The Commonwealth Government's building energy efficiency disclosure laws commence in full on 1 November. This means that many corporations proposing to sell or let large office spaces must provide not only a NABERS Energy rating but also an assessment of tenancy lighting in the space being sold or leased and prescribed energy efficiency guidance.
The basic disclosure obligation
The Building Energy Efficiency Disclosure Act 2010 (Cth) has been in force since 1 November 2010, but only in transitional mode. It's the centrepiece of the Government's Commercial Building Disclosure (CBD) scheme. Broadly speaking, the Act requires an owner or a lessee who proposes to sell or let/sublet for more than 12 months (including options) either a whole building which is used or capable of being used as an office and has a net lettable area (NLA) of 2000m2 or more, or an area of a building which satisfies these criteria, to:
obtain and register specific energy efficiency information for the building or area;
in some cases, give a bona fide prospective purchaser or lessee (or sublessee) a copy of the documents containing that information; and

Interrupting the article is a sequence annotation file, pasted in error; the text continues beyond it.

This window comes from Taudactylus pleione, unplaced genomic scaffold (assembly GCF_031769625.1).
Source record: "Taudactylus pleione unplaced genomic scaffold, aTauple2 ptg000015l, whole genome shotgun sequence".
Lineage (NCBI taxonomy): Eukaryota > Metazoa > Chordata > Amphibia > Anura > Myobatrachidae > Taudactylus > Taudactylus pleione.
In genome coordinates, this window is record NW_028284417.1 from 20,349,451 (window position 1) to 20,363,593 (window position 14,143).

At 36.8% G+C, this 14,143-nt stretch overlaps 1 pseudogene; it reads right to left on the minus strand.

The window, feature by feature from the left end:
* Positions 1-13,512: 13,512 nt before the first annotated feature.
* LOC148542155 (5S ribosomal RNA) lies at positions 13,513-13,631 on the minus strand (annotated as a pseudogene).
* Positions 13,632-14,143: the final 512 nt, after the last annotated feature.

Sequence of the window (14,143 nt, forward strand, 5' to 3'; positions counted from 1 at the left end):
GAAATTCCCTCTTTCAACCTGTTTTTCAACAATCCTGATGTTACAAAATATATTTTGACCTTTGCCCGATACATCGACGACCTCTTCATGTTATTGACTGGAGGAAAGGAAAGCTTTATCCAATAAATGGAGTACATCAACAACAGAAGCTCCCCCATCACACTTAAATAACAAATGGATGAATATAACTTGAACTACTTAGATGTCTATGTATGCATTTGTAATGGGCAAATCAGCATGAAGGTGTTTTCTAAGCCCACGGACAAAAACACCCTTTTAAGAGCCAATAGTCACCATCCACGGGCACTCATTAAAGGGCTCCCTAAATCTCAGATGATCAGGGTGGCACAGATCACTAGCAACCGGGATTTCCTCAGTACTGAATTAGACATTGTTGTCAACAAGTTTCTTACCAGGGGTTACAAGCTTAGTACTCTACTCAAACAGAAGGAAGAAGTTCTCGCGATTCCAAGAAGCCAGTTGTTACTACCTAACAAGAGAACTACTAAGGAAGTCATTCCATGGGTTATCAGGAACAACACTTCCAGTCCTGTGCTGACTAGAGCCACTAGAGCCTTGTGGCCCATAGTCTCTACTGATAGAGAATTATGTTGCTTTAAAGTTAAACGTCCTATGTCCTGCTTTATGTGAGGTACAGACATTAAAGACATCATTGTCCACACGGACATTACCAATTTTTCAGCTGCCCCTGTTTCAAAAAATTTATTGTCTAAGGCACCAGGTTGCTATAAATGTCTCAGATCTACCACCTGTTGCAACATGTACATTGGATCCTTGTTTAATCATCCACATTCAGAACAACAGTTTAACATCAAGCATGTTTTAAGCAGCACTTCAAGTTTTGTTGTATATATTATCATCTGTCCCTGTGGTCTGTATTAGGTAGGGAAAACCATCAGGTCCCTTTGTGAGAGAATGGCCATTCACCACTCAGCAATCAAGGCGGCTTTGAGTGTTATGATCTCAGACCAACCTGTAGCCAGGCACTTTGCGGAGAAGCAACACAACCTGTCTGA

include the relevant energy efficiency rating for the building or area in any advertisement for the sale, lease or sublease of the building or area.
The regulatory package for the CBD scheme comprises the Act, a Regulation, and Determinations made by the Minister for Climate Change and Energy Efficiency and the Secretary of the Department of Climate Change and Energy Efficiency (DCCEE). The use of Determinations means that it is easier for the Government to change details of the CBD scheme's operation.
Soon more information will have to be disclosed
Until 1 November 2011, the information which must be disclosed is only a current NABERS Energy rating for the relevant building or area. However, from 1 November, the advertising requirement will remain the same, but the other disclosure requirements will include:
- a current NABERS Energy rating for the relevant building or area;
- a current assessment of tenancy lighting in the relevant building or area; and
- guidance on how building energy efficiency might be improved for building owners and tenants, in the form set out in the DCCEE Secretary's Determination.